Jose Menendez was a member of the Board of Directors of Carolco until August 1989, when he and his wife were murdered by their sons Lyle and Erik Menendez.
After his partnership with Kassar, Vajna created a sister studio to Carolco, Cinergi Pictures, in November 1989. Cinergi started to release films with The Walt Disney Company through Hollywood Pictures and Touchstone Pictures.
In 1990, Carolco went on to acquire the rights to the Terminator franchise from Hemdale Film Corporation. The company re-hired Terminator director James Cameron (who had worked as a screenwriter on Rambo) and Arnold Schwarzenegger to star in a multi-million-dollar budgeted sequel, Terminator 2: Judgment Day (1991). It was the highest-grossing film of the year, and as it turned out, the most successful film in Carolco's history. Halfway through the year, Carolco entered into a joint venture with New Line Cinema to start Seven Arts Pictures, a distribution company which primarily released much of Carolco's low-budget output.
Carolco struggled for some years to secure the rights to Spider-Man, a property that James Cameron was keen to produce as a film. Plans fell through, although it would eventually be made as a Sam Raimi film for Columbia Pictures. Toward the end of shooting True Lies, Variety carried the announcement that Carolco had received a completed screenplay from Cameron. This script bore the names of James Cameron, John Brancato, Ted Newsom, Barry [sic] Cohen and "Joseph Goldmari", a typographical scrambling of Menahem Golan's pen name, "Joseph Goldman," with Marvel executive Joseph Calimari. (Golan had previously, and unsuccessfully, tried to produce a Spider-Man film for his own studio, Cannon Films.) The script's text was identical to what Golan had submitted to Columbia the previous year, with the addition of a new 1993 date. Cameron stalwart Arnold Schwarzenegger was frequently linked to the project as the director's choice for Dr. Octopus. As late as 1995, Internet industry sources such as Baseline Hollywood still listed both Neil Ruttenberg (author of one of the 1990 "Doc Ock" variations submitted to Columbia), and James Cameron as co-writers.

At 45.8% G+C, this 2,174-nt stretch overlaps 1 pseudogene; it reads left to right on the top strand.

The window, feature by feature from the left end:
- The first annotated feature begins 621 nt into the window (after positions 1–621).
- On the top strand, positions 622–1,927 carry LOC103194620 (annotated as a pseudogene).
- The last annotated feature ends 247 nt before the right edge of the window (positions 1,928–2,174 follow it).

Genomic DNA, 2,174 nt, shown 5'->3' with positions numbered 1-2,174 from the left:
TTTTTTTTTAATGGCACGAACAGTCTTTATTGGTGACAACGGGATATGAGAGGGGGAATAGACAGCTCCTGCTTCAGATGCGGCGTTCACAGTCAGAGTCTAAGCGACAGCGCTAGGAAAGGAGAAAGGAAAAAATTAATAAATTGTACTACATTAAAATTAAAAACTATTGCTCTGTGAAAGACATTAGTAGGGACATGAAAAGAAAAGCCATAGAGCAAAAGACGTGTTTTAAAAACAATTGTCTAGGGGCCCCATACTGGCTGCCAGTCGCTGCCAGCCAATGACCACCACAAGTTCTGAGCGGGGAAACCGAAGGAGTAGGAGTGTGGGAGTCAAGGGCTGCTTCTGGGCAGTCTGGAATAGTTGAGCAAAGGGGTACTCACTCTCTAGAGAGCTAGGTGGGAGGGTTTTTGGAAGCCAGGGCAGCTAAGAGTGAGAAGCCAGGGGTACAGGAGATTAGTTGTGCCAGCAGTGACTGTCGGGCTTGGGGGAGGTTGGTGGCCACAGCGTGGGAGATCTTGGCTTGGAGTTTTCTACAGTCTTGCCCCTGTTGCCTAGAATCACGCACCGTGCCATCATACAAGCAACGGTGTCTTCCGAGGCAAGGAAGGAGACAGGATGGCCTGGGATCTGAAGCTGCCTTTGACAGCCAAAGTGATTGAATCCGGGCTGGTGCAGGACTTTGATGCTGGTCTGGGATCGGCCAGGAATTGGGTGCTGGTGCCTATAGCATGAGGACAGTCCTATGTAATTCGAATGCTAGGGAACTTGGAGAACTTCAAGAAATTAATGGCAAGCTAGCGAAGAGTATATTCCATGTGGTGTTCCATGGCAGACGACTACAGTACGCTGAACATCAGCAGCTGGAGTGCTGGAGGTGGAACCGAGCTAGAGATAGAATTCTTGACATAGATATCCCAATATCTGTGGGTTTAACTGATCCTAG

Decline and collapse 
Though Carolco made several successful films through the 1990s, including Total Recall, Terminator 2: Judgment Day (T2), and Basic Instinct, the studio was gradually losing money as the years went on. Carolco mixed blockbusters with small-budget arthouse films which were not profitable. In addition, the studio was criticized for overspending on films through reliance on star power and far-fetched deals (Schwarzenegger received then-unheard-of $10-14 million for his work on Recall and T2; Stallone also had similar treatment). Losses of partnerships also threatened the studio's stability and sent it teetering towards bankruptcy.
In 1992, Carolco went under a corporate restructuring invested by a parnership of Rizzoli-Corriere della Sera of Italy, Le Studio Canal+ of France, Pioneer Electric Corporation of Japan, and MGM. Each partner helped infuse up to $60 million into the studio's stock and another $50 million for co-financing deals. MGM also agreed to distribute Carolco product domestically after a previous deal with TriStar expired. In 1993, Carolco was forced to sell its shares in Live Entertainment to a group of investors led by Pioneer.